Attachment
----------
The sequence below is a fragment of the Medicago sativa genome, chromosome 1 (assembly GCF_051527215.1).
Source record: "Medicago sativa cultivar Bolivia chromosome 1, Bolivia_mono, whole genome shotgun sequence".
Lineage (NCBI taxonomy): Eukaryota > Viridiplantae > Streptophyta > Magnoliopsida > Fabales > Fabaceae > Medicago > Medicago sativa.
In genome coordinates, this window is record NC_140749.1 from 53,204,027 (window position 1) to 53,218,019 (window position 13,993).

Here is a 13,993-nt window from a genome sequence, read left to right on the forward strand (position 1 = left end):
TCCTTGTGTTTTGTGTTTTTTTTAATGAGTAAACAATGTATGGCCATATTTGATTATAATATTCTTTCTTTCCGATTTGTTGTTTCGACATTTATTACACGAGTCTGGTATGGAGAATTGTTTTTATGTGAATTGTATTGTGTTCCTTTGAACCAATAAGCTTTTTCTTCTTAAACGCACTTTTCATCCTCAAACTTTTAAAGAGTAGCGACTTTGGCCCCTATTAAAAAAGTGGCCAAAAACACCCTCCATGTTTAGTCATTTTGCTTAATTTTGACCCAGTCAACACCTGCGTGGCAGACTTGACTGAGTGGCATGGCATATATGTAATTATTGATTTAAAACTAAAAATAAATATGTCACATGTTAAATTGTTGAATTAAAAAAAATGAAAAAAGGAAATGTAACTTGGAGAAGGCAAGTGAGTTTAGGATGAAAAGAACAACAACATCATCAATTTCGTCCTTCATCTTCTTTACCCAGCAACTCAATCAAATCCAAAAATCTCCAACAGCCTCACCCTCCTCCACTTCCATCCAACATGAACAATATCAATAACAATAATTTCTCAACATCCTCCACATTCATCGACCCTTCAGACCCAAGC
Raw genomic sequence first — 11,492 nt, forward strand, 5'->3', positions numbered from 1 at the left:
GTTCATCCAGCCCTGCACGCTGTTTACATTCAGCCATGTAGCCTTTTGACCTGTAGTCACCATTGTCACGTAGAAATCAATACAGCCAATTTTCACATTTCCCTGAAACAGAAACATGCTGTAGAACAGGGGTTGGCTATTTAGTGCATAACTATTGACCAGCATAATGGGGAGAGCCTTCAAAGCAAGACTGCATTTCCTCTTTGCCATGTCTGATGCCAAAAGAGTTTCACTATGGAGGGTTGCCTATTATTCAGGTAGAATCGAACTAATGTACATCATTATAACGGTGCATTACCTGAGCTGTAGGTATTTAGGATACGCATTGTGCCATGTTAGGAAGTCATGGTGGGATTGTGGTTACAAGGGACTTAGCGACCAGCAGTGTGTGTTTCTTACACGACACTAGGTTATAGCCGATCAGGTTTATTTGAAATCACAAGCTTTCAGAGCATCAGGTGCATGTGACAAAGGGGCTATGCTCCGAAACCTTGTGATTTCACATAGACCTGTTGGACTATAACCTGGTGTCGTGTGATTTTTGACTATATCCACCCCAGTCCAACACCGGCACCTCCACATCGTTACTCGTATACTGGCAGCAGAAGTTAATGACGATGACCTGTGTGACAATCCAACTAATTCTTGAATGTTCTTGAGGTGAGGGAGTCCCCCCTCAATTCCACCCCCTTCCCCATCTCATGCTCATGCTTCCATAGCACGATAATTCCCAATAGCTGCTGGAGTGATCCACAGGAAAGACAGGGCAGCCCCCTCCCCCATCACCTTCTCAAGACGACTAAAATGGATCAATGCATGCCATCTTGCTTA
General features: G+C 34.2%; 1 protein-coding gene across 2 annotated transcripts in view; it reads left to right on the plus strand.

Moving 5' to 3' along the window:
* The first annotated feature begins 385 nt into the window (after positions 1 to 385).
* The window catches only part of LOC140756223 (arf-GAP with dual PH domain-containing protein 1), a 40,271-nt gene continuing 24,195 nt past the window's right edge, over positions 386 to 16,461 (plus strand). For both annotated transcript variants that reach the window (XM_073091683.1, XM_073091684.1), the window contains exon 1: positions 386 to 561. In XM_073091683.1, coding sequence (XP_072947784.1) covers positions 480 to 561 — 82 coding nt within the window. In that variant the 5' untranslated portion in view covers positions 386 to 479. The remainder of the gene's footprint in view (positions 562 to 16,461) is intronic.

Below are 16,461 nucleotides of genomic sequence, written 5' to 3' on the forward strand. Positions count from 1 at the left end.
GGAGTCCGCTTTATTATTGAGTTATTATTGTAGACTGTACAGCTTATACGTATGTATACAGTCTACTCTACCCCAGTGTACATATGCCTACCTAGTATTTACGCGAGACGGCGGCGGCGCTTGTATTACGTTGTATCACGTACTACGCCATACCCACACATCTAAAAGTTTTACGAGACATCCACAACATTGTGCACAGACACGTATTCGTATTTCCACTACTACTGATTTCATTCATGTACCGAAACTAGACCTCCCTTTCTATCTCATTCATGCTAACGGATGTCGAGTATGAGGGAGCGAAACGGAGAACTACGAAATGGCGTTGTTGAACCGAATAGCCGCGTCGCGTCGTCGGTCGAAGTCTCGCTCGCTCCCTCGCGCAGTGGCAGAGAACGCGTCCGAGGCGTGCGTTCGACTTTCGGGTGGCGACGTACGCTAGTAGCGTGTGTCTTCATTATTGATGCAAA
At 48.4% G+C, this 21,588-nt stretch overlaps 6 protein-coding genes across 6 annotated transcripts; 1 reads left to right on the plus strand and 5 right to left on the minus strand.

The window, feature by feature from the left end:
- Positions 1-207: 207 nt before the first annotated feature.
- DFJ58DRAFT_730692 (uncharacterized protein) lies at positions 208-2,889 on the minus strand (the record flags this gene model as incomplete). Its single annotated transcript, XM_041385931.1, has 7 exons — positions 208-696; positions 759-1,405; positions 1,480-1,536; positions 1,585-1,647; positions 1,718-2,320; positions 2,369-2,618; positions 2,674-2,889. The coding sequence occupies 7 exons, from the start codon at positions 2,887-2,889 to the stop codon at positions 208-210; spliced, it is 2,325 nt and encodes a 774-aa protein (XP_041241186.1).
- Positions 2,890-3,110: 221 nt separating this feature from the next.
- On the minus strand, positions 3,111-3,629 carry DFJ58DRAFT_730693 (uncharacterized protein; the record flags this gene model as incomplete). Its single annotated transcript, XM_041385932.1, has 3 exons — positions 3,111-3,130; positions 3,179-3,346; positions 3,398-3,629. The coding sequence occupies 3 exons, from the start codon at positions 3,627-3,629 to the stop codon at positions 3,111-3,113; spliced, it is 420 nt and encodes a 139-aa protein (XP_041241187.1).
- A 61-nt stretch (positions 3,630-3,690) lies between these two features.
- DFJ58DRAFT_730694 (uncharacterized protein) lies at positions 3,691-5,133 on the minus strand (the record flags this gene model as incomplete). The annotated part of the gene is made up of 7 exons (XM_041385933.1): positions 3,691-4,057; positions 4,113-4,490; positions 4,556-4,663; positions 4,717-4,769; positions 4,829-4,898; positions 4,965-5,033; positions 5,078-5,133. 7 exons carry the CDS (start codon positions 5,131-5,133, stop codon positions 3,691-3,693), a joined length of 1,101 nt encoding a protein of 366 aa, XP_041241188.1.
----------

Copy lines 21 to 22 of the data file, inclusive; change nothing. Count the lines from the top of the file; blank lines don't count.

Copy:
- A 61-nt stretch (positions 3,630-3,690) lies between these two features.
- DFJ58DRAFT_730694 (uncharacterized protein) lies at positions 3,691-5,133 on the minus strand (the record flags this gene model as incomplete). The annotated part of the gene is made up of 7 exons (XM_041385933.1): positions 3,691-4,057; positions 4,113-4,490; positions 4,556-4,663; positions 4,717-4,769; positions 4,829-4,898; positions 4,965-5,033; positions 5,078-5,133. 7 exons carry the CDS (start codon positions 5,131-5,133, stop codon positions 3,691-3,693), a joined length of 1,101 nt encoding a protein of 366 aa, XP_041241188.1.